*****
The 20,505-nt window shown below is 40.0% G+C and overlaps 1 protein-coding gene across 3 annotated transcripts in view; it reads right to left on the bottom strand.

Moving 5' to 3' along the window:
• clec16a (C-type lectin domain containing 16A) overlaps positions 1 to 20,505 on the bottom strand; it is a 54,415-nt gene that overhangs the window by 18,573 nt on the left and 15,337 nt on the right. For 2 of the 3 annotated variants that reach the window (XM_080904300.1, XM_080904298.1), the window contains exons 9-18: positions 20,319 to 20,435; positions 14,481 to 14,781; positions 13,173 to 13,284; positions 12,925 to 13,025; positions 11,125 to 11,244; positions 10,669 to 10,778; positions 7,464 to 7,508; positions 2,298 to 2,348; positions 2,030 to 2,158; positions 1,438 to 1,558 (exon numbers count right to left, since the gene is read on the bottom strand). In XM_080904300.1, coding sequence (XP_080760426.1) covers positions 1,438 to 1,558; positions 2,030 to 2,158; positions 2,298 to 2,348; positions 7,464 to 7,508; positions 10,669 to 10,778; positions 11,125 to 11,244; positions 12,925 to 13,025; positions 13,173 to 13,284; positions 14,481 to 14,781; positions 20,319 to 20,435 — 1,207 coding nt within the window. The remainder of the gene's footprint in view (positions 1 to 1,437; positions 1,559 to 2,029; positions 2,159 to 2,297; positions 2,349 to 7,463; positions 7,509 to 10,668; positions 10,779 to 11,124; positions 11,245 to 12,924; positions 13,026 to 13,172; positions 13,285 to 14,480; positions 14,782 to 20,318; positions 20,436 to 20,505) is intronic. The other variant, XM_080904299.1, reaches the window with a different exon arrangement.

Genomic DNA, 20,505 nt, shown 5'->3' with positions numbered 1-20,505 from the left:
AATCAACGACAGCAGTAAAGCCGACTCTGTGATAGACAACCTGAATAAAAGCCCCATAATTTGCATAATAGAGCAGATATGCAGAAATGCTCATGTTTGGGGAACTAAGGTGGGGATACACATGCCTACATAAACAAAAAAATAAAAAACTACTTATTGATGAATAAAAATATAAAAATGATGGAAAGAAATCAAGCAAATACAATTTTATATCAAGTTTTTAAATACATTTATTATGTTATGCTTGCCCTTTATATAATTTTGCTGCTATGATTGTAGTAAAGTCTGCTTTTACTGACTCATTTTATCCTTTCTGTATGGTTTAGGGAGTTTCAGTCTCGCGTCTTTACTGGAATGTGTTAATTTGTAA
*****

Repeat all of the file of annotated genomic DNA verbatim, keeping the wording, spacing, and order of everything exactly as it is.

The 20,505-nt window shown below is 40.0% G+C and overlaps 1 protein-coding gene across 3 annotated transcripts in view; it reads right to left on the bottom strand.

Moving 5' to 3' along the window:
• clec16a (C-type lectin domain containing 16A) overlaps positions 1 to 20,505 on the bottom strand; it is a 54,415-nt gene that overhangs the window by 18,573 nt on the left and 15,337 nt on the right. For 2 of the 3 annotated variants that reach the window (XM_080904300.1, XM_080904298.1), the window contains exons 9-18: positions 20,319 to 20,435; positions 14,481 to 14,781; positions 13,173 to 13,284; positions 12,925 to 13,025; positions 11,125 to 11,244; positions 10,669 to 10,778; positions 7,464 to 7,508; positions 2,298 to 2,348; positions 2,030 to 2,158; positions 1,438 to 1,558 (exon numbers count right to left, since the gene is read on the bottom strand). In XM_080904300.1, coding sequence (XP_080760426.1) covers positions 1,438 to 1,558; positions 2,030 to 2,158; positions 2,298 to 2,348; positions 7,464 to 7,508; positions 10,669 to 10,778; positions 11,125 to 11,244; positions 12,925 to 13,025; positions 13,173 to 13,284; positions 14,481 to 14,781; positions 20,319 to 20,435 — 1,207 coding nt within the window. The remainder of the gene's footprint in view (positions 1 to 1,437; positions 1,559 to 2,029; positions 2,159 to 2,297; positions 2,349 to 7,463; positions 7,509 to 10,668; positions 10,779 to 11,124; positions 11,245 to 12,924; positions 13,026 to 13,172; positions 13,285 to 14,480; positions 14,782 to 20,318; positions 20,436 to 20,505) is intronic. The other variant, XM_080904299.1, reaches the window with a different exon arrangement.

Genomic DNA, 20,505 nt, shown 5'->3' with positions numbered 1-20,505 from the left:
AATCAACGACAGCAGTAAAGCCGACTCTGTGATAGACAACCTGAATAAAAGCCCCATAATTTGCATAATAGAGCAGATATGCAGAAATGCTCATGTTTGGGGAACTAAGGTGGGGATACACATGCCTACATAAACAAAAAAATAAAAAACTACTTATTGATGAATAAAAATATAAAAATGATGGAAAGAAATCAAGCAAATACAATTTTATATCAAGTTTTTAAATACATTTATTATGTTATGCTTGCCCTTTATATAATTTTGCTGCTATGATTGTAGTAAAGTCTGCTTTTACTGACTCATTTTATCCTTTCTGTATGGTTTAGGGAGTTTCAGTCTCGCGTCTTTACTGGAATGTGTTAATTTGTAA